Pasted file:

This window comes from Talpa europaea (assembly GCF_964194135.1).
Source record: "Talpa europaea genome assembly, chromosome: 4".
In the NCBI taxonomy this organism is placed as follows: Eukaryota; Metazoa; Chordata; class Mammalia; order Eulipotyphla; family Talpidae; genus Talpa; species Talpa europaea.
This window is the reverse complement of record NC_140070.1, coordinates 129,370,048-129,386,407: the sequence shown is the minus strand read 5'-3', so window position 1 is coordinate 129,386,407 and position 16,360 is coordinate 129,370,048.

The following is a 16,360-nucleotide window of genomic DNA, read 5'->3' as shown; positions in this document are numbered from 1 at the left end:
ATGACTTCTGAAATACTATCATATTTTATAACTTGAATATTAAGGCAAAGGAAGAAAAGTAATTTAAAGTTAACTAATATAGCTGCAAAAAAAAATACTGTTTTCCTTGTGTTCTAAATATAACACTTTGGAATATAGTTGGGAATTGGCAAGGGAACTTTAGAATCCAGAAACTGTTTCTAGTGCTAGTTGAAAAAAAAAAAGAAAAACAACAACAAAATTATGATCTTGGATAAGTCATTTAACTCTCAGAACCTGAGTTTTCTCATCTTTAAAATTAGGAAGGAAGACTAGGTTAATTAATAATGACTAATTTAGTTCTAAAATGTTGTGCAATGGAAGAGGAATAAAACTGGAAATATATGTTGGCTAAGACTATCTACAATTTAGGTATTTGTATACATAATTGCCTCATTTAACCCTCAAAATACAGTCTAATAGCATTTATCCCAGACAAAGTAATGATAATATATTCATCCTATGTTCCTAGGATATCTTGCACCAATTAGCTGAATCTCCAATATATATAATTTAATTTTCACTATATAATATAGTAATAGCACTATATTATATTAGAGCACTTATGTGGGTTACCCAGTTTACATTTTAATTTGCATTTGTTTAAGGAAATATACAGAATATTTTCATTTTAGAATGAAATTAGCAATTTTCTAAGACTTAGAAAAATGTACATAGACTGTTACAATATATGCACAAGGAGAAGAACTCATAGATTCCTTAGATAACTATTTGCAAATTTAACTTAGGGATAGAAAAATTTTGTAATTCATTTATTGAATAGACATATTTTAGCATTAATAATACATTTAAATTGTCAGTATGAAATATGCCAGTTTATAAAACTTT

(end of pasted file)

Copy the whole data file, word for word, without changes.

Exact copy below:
This window comes from Talpa europaea (assembly GCF_964194135.1).
Source record: "Talpa europaea genome assembly, chromosome: 4".
In the NCBI taxonomy this organism is placed as follows: Eukaryota; Metazoa; Chordata; class Mammalia; order Eulipotyphla; family Talpidae; genus Talpa; species Talpa europaea.
This window is the reverse complement of record NC_140070.1, coordinates 129,370,048-129,386,407: the sequence shown is the minus strand read 5'-3', so window position 1 is coordinate 129,386,407 and position 16,360 is coordinate 129,370,048.

The following is a 16,360-nucleotide window of genomic DNA, read 5'->3' as shown; positions in this document are numbered from 1 at the left end:
ATGACTTCTGAAATACTATCATATTTTATAACTTGAATATTAAGGCAAAGGAAGAAAAGTAATTTAAAGTTAACTAATATAGCTGCAAAAAAAAATACTGTTTTCCTTGTGTTCTAAATATAACACTTTGGAATATAGTTGGGAATTGGCAAGGGAACTTTAGAATCCAGAAACTGTTTCTAGTGCTAGTTGAAAAAAAAAAAGAAAAACAACAACAAAATTATGATCTTGGATAAGTCATTTAACTCTCAGAACCTGAGTTTTCTCATCTTTAAAATTAGGAAGGAAGACTAGGTTAATTAATAATGACTAATTTAGTTCTAAAATGTTGTGCAATGGAAGAGGAATAAAACTGGAAATATATGTTGGCTAAGACTATCTACAATTTAGGTATTTGTATACATAATTGCCTCATTTAACCCTCAAAATACAGTCTAATAGCATTTATCCCAGACAAAGTAATGATAATATATTCATCCTATGTTCCTAGGATATCTTGCACCAATTAGCTGAATCTCCAATATATATAATTTAATTTTCACTATATAATATAGTAATAGCACTATATTATATTAGAGCACTTATGTGGGTTACCCAGTTTACATTTTAATTTGCATTTGTTTAAGGAAATATACAGAATATTTTCATTTTAGAATGAAATTAGCAATTTTCTAAGACTTAGAAAAATGTACATAGACTGTTACAATATATGCACAAGGAGAAGAACTCATAGATTCCTTAGATAACTATTTGCAAATTTAACTTAGGGATAGAAAAATTTTGTAATTCATTTATTGAATAGACATATTTTAGCATTAATAATACATTTAAATTGTCAGTATGAAATATGCCAGTTTATAAAACTTT